There’s only one way to stop the infection and restore health to diseased tissues — remove all of the offending plaque and calculus (hardened plaque deposits) possible from tooth and gum surfaces, including below the gum line at the roots. The basic tools for this task are specialized hand instruments called scalers or ultrasonic equipment that vibrates plaque loose. A series of cleaning sessions using these tools could stop the infection and promote healing if followed with a consistent, efficient daily hygiene habit.

There are times, however, when the infection has progressed so deeply below the gum line or into the tissues that it requires other procedures to remove the plaque and infected tissue. One such situation is the formation of an abscess within the gum tissues, a pus-filled sac that has developed in response to infection. After administering local anesthesia, the abscess must be treated to remove the cause and allow the infectious fluid to drain. The area is then thoroughly flushed with saline or an antibacterial solution.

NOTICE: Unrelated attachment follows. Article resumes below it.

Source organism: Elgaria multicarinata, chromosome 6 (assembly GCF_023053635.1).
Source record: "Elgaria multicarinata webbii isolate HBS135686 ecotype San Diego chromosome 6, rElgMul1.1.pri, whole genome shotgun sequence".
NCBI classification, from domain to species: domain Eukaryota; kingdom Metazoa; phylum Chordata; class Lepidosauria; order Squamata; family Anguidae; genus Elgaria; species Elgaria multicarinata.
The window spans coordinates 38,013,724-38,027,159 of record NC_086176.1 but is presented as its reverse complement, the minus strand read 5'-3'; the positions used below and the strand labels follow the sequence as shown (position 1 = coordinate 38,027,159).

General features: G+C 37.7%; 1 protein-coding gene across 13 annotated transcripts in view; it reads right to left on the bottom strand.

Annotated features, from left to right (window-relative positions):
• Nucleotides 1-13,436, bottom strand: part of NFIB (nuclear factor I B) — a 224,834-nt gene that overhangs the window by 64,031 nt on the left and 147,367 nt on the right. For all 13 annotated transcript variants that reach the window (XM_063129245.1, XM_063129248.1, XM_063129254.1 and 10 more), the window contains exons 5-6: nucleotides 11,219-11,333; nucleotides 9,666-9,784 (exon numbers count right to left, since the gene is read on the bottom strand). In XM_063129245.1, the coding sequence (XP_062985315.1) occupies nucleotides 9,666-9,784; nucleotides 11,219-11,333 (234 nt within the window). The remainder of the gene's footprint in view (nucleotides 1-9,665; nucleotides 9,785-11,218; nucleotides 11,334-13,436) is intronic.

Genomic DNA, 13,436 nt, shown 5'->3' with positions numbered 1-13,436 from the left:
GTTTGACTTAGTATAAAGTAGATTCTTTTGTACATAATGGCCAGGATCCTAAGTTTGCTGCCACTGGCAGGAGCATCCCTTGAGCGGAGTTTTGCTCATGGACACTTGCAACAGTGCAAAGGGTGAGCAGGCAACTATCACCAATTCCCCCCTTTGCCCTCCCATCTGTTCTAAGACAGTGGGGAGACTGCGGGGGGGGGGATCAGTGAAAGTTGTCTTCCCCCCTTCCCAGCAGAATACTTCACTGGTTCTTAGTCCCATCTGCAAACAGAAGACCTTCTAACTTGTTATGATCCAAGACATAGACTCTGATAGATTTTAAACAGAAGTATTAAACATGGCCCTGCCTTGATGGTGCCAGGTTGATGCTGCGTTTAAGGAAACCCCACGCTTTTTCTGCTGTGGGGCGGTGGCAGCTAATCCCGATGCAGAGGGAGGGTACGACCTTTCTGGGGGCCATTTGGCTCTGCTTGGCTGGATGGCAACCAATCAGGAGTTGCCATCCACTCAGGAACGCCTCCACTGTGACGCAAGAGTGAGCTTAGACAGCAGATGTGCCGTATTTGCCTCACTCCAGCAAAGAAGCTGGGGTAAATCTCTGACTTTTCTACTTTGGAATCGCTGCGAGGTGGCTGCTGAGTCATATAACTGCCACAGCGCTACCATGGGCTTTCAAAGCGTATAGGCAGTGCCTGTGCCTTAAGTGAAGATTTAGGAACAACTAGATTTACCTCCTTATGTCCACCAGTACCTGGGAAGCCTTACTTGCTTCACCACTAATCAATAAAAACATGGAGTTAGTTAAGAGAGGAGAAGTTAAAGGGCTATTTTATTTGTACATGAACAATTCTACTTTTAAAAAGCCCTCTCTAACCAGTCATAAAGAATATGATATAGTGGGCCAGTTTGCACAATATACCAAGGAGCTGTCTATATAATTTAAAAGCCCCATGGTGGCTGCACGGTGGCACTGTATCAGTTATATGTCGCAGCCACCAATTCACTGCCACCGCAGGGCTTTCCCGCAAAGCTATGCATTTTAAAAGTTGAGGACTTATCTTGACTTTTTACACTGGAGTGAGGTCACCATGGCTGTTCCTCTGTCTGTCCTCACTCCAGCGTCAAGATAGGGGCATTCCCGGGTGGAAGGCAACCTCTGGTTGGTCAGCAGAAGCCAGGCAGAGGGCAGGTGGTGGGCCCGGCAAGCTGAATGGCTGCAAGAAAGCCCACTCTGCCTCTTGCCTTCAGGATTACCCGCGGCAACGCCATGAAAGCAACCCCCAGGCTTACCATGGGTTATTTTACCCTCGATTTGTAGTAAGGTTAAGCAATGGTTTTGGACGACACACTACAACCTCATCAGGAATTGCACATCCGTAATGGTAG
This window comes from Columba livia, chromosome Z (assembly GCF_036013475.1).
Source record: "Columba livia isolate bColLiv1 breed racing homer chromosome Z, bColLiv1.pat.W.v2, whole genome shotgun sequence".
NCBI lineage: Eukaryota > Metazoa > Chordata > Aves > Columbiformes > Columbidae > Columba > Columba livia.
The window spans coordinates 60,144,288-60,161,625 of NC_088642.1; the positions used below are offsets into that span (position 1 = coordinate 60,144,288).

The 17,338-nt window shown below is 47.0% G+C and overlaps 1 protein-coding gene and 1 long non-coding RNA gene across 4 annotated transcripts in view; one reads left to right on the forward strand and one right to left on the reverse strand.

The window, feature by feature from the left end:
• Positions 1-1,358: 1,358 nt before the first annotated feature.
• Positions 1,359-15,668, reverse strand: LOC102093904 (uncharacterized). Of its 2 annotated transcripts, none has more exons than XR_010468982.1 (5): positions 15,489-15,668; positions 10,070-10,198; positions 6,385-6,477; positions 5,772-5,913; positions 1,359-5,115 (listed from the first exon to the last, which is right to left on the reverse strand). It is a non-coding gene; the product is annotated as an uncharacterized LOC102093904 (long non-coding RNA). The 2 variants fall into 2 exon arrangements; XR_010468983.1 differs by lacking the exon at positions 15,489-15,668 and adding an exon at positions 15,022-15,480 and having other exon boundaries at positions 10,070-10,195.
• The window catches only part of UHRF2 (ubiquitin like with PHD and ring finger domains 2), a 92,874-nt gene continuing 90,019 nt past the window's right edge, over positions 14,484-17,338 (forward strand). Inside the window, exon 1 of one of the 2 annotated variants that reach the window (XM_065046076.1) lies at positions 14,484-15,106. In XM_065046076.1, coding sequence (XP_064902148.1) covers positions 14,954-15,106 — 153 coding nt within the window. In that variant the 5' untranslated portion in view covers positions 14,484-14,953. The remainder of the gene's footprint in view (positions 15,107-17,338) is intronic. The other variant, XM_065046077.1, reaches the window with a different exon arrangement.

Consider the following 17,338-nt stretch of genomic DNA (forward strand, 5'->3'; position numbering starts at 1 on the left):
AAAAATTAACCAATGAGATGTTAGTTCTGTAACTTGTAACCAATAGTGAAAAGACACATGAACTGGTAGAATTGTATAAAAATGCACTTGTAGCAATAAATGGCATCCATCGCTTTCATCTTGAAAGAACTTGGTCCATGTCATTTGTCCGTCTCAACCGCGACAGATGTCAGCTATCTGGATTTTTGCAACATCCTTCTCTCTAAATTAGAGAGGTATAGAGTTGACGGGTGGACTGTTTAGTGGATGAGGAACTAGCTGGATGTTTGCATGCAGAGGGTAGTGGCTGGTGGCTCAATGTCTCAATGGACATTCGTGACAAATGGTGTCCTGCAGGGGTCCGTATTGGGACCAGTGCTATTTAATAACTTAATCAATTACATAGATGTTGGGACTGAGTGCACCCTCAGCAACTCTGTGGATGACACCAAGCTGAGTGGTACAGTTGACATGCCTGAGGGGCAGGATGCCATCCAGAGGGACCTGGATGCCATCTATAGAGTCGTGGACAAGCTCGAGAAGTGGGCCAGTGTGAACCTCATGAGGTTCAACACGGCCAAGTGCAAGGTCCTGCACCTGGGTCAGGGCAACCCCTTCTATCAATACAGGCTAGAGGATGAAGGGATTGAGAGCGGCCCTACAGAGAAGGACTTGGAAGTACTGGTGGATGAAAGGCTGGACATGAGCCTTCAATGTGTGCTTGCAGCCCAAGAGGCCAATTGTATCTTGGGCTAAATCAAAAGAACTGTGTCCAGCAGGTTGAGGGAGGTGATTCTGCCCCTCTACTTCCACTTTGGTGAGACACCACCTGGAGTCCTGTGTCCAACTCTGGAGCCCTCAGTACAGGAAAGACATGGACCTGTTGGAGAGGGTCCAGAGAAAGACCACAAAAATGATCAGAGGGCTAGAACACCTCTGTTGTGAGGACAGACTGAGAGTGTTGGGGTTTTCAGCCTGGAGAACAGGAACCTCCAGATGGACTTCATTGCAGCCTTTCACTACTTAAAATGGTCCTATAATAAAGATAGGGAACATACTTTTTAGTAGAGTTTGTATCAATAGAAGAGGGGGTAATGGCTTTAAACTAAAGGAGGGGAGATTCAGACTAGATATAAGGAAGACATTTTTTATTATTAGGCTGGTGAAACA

The gum tissues are not completely attached to the tooth surface for a small distance creating a space. These spaces are called periodontal pockets when they are inflamed and continue to deepen as the disease progresses. These inflamed and sometimes pus-filled pockets form when tissues damaged by the infection detach from the teeth. If the pockets are located near the gum line, it may be possible to clean out the infectious material using scaling techniques. If, however, they’re located four or more millimeters below the gum line a technique known as root planing may be needed, where plaque and calculus are shaved or “planed” from the root surface. As the disease progresses and the pockets deepen, it may also be necessary for surgical intervention to gain access to the tooth roots.